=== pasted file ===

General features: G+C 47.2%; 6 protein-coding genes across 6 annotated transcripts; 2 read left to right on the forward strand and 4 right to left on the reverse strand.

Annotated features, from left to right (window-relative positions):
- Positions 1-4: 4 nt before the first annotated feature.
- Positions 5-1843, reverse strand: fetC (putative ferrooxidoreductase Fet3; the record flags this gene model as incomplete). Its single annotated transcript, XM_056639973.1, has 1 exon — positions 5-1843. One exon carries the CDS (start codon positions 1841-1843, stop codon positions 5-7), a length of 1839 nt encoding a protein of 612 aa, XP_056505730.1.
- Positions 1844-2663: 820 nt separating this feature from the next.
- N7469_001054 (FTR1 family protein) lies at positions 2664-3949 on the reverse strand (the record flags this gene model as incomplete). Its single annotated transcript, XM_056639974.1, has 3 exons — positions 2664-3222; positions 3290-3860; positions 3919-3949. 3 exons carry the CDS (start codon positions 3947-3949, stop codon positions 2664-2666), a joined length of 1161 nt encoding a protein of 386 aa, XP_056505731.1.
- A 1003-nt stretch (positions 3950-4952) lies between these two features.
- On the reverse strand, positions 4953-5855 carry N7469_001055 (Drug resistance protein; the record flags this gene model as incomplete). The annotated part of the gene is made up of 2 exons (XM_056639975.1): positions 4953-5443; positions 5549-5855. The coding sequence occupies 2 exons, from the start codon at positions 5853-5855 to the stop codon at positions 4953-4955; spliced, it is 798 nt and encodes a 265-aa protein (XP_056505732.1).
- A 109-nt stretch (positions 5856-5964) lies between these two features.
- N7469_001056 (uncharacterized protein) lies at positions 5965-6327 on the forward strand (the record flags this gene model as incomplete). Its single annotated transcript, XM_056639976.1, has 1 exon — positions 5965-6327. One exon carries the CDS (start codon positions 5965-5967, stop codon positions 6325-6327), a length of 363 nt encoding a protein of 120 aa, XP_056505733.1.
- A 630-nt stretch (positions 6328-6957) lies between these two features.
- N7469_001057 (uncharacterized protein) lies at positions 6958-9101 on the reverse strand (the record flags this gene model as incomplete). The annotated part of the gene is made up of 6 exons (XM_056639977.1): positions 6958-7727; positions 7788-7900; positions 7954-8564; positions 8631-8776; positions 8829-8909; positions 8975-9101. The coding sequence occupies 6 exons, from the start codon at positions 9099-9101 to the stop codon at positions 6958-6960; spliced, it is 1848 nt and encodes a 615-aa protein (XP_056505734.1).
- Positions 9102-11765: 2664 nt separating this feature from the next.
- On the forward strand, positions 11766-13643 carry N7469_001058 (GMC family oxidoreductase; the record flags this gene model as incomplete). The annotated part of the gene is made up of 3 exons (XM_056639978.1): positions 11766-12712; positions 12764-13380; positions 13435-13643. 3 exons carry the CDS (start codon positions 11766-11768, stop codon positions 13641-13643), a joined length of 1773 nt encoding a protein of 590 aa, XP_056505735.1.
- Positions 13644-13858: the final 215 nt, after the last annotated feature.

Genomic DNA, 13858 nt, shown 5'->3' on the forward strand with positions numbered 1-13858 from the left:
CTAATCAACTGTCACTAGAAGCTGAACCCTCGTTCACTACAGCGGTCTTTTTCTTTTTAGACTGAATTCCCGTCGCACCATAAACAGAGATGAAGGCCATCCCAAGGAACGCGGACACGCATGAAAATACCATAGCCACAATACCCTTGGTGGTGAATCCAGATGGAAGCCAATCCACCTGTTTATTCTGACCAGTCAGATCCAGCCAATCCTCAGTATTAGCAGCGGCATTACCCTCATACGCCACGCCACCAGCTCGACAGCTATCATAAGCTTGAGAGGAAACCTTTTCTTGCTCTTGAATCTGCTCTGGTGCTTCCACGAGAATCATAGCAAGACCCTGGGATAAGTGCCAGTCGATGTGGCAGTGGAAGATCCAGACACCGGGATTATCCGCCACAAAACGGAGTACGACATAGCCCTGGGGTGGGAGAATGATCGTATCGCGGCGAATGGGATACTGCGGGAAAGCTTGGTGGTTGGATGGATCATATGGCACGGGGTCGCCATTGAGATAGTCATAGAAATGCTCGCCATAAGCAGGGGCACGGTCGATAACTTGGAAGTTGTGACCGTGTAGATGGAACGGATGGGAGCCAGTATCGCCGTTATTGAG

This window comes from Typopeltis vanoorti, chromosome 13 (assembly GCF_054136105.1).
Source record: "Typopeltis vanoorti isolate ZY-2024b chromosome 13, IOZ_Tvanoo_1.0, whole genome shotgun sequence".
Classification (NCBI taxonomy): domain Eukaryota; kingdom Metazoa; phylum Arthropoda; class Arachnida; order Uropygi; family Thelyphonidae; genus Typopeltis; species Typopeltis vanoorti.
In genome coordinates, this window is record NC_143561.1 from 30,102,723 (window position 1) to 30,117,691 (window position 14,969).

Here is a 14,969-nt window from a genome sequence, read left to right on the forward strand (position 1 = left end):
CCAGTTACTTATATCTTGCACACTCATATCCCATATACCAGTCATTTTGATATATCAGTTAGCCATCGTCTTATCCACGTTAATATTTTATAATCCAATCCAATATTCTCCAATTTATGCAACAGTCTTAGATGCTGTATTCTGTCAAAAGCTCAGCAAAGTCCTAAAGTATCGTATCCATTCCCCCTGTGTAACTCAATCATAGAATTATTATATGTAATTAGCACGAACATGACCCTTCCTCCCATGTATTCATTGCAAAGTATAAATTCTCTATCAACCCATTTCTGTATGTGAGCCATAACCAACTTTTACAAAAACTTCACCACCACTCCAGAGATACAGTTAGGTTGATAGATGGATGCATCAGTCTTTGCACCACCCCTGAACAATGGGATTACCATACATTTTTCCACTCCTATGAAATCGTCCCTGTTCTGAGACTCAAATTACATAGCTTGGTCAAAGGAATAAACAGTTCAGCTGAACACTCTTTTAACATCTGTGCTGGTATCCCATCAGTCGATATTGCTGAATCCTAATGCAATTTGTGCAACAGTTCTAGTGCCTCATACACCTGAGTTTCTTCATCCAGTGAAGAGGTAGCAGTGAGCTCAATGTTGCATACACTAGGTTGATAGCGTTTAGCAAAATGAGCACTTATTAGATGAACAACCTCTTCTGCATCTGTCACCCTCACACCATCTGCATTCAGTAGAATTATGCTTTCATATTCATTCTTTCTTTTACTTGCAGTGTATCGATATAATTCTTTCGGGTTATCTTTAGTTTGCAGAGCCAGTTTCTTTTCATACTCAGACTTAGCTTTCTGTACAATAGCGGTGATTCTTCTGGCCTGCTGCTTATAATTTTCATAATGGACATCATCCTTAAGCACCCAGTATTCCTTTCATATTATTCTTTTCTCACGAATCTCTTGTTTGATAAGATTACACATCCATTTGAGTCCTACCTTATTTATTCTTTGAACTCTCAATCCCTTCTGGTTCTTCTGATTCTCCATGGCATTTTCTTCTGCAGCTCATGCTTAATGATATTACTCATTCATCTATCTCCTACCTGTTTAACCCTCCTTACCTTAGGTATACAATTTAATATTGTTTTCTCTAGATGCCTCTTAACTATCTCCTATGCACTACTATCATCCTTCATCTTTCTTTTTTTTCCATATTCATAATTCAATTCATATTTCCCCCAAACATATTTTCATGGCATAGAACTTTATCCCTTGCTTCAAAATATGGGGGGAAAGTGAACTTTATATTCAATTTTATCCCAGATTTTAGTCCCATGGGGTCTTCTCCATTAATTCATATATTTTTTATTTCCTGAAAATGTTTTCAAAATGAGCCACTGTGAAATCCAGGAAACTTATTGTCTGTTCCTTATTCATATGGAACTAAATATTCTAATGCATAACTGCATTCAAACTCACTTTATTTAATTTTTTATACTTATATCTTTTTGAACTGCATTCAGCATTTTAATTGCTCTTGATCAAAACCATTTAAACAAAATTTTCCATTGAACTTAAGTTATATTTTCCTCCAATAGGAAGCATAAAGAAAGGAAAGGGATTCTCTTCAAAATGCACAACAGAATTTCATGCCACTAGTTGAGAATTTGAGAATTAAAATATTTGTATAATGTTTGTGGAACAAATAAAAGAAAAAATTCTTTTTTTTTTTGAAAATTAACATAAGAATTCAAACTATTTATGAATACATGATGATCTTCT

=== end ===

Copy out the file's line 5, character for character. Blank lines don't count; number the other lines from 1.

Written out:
- Positions 1844-2663: 820 nt separating this feature from the next.